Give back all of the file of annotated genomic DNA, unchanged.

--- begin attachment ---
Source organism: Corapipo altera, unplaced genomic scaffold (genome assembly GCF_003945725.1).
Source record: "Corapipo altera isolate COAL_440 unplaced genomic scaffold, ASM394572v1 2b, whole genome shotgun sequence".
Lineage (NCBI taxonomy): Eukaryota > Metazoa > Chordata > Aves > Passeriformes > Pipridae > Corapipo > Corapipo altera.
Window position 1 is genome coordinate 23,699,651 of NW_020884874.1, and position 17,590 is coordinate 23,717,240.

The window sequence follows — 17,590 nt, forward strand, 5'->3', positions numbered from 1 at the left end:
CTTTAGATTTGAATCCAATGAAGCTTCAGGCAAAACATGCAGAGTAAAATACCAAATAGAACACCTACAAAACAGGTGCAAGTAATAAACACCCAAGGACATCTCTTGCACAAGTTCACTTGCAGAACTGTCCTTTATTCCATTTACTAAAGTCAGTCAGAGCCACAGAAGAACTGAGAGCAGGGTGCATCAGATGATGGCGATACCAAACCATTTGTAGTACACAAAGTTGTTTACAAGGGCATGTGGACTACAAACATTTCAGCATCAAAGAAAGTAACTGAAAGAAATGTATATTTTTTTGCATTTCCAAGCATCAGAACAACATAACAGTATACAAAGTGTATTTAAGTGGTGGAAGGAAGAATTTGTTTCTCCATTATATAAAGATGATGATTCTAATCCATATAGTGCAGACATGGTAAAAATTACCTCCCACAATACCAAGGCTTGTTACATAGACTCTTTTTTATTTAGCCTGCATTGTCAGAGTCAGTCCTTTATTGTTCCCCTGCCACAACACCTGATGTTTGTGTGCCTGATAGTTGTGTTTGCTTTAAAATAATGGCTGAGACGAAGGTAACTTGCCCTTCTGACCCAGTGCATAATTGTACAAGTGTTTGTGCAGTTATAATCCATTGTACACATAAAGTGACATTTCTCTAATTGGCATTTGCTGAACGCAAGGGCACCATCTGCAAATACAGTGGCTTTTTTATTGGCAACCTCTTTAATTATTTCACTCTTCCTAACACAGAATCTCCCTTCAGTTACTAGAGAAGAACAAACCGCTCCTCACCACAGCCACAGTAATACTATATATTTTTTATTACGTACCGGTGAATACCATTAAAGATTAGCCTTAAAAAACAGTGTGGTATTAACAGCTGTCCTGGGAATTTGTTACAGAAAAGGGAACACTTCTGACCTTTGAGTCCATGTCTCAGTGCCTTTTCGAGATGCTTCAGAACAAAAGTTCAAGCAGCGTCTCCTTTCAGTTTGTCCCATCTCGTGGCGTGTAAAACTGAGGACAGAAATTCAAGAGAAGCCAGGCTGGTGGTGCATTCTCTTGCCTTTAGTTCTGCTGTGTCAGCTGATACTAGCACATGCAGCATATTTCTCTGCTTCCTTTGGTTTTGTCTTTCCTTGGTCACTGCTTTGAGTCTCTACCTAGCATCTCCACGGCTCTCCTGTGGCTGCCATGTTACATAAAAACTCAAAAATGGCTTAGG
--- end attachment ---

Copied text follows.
Source organism: Corapipo altera, unplaced genomic scaffold (genome assembly GCF_003945725.1).
Source record: "Corapipo altera isolate COAL_440 unplaced genomic scaffold, ASM394572v1 2b, whole genome shotgun sequence".
Lineage (NCBI taxonomy): Eukaryota > Metazoa > Chordata > Aves > Passeriformes > Pipridae > Corapipo > Corapipo altera.
Window position 1 is genome coordinate 23,699,651 of NW_020884874.1, and position 17,590 is coordinate 23,717,240.

The window sequence follows — 17,590 nt, forward strand, 5'->3', positions numbered from 1 at the left end:
CTTTAGATTTGAATCCAATGAAGCTTCAGGCAAAACATGCAGAGTAAAATACCAAATAGAACACCTACAAAACAGGTGCAAGTAATAAACACCCAAGGACATCTCTTGCACAAGTTCACTTGCAGAACTGTCCTTTATTCCATTTACTAAAGTCAGTCAGAGCCACAGAAGAACTGAGAGCAGGGTGCATCAGATGATGGCGATACCAAACCATTTGTAGTACACAAAGTTGTTTACAAGGGCATGTGGACTACAAACATTTCAGCATCAAAGAAAGTAACTGAAAGAAATGTATATTTTTTTGCATTTCCAAGCATCAGAACAACATAACAGTATACAAAGTGTATTTAAGTGGTGGAAGGAAGAATTTGTTTCTCCATTATATAAAGATGATGATTCTAATCCATATAGTGCAGACATGGTAAAAATTACCTCCCACAATACCAAGGCTTGTTACATAGACTCTTTTTTATTTAGCCTGCATTGTCAGAGTCAGTCCTTTATTGTTCCCCTGCCACAACACCTGATGTTTGTGTGCCTGATAGTTGTGTTTGCTTTAAAATAATGGCTGAGACGAAGGTAACTTGCCCTTCTGACCCAGTGCATAATTGTACAAGTGTTTGTGCAGTTATAATCCATTGTACACATAAAGTGACATTTCTCTAATTGGCATTTGCTGAACGCAAGGGCACCATCTGCAAATACAGTGGCTTTTTTATTGGCAACCTCTTTAATTATTTCACTCTTCCTAACACAGAATCTCCCTTCAGTTACTAGAGAAGAACAAACCGCTCCTCACCACAGCCACAGTAATACTATATATTTTTTATTACGTACCGGTGAATACCATTAAAGATTAGCCTTAAAAAACAGTGTGGTATTAACAGCTGTCCTGGGAATTTGTTACAGAAAAGGGAACACTTCTGACCTTTGAGTCCATGTCTCAGTGCCTTTTCGAGATGCTTCAGAACAAAAGTTCAAGCAGCGTCTCCTTTCAGTTTGTCCCATCTCGTGGCGTGTAAAACTGAGGACAGAAATTCAAGAGAAGCCAGGCTGGTGGTGCATTCTCTTGCCTTTAGTTCTGCTGTGTCAGCTGATACTAGCACATGCAGCATATTTCTCTGCTTCCTTTGGTTTTGTCTTTCCTTGGTCACTGCTTTGAGTCTCTACCTAGCATCTCCACGGCTCTCCTGTGGCTGCCATGTTACATAAAAACTCAAAAATGGCTTAGG